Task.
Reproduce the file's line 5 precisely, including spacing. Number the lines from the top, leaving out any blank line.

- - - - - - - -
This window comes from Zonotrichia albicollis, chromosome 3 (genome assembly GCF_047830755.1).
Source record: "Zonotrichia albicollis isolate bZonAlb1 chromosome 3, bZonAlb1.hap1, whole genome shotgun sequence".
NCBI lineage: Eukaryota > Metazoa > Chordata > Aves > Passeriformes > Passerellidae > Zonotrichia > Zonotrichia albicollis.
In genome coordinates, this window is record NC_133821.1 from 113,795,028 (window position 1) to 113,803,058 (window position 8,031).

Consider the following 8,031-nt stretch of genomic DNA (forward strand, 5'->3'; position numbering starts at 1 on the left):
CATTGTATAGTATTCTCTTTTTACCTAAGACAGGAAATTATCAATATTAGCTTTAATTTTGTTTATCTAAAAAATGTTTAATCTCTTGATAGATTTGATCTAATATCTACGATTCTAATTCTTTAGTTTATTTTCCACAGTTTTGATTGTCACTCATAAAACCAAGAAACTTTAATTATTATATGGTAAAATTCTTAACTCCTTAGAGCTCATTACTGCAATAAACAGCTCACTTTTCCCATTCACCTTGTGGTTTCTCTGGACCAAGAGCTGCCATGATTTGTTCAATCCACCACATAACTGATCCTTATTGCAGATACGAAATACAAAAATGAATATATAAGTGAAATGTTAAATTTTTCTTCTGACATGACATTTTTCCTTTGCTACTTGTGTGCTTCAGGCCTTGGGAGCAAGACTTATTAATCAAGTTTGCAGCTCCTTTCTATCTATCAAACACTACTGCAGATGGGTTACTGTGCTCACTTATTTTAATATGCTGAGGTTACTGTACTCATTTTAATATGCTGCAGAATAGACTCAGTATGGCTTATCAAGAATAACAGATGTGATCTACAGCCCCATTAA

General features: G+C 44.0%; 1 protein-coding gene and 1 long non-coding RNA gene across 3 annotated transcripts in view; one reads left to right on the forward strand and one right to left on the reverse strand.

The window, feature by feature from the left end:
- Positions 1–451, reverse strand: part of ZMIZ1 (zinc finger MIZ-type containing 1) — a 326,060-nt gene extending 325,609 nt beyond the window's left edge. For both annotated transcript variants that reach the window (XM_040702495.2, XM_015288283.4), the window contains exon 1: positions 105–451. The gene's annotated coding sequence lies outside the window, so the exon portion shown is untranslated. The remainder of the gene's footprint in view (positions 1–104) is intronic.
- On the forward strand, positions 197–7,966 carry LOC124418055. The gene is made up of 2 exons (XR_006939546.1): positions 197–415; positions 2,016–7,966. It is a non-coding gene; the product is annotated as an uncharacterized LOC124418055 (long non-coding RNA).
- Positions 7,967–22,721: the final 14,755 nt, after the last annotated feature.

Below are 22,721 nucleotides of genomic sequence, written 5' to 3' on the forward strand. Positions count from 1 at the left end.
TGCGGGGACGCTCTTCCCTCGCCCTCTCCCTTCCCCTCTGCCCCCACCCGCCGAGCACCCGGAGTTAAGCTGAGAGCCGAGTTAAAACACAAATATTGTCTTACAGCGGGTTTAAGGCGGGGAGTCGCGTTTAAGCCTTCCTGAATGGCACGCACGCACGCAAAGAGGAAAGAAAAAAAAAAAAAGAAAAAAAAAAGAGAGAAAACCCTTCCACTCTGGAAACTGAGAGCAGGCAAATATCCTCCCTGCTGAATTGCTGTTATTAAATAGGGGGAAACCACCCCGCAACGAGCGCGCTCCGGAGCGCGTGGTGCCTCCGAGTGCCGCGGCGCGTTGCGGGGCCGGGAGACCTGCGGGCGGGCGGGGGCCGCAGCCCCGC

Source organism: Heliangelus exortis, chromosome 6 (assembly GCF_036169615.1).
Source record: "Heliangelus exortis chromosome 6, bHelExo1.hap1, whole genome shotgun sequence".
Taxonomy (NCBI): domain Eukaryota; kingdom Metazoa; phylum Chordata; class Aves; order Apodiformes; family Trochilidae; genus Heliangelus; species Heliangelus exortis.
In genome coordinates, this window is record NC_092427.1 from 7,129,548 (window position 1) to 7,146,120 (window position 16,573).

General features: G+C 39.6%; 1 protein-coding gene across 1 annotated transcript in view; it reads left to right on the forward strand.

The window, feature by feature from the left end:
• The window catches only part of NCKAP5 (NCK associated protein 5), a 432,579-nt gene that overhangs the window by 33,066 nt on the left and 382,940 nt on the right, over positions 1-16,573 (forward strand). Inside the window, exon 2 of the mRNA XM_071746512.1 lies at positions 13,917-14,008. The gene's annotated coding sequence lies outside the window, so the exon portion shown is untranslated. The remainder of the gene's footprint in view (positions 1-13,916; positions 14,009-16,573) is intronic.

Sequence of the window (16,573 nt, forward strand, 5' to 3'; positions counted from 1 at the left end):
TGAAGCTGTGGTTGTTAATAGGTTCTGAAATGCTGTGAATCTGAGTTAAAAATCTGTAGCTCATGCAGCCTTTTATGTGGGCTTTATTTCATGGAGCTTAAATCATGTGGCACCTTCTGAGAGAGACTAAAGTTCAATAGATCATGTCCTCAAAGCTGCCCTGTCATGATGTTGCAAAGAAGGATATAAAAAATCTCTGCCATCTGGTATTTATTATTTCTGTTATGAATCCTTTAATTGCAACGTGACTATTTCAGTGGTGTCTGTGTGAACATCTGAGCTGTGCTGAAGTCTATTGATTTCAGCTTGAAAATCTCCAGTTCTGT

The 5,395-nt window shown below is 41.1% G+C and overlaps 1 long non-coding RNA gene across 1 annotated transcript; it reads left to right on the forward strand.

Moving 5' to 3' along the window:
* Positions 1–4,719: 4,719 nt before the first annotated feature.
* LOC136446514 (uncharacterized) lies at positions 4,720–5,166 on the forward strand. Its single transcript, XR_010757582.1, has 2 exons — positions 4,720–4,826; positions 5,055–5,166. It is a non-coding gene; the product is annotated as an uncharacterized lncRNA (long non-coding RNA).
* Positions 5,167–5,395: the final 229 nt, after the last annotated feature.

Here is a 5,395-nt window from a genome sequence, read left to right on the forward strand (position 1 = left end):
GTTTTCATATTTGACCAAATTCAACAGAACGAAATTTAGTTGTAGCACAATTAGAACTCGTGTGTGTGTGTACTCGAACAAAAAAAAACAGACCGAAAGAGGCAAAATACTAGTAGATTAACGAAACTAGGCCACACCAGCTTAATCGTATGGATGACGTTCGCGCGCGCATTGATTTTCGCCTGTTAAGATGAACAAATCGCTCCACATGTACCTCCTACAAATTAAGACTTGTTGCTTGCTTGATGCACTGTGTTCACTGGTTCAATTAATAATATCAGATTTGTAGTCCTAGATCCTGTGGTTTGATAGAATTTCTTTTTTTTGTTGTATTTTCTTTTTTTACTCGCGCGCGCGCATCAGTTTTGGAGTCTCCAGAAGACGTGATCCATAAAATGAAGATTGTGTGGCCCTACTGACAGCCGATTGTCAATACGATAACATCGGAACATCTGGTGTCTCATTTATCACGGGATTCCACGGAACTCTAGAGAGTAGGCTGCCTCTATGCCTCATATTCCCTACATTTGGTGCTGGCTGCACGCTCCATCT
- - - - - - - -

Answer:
Consider the following 8,031-nt stretch of genomic DNA (forward strand, 5'->3'; position numbering starts at 1 on the left):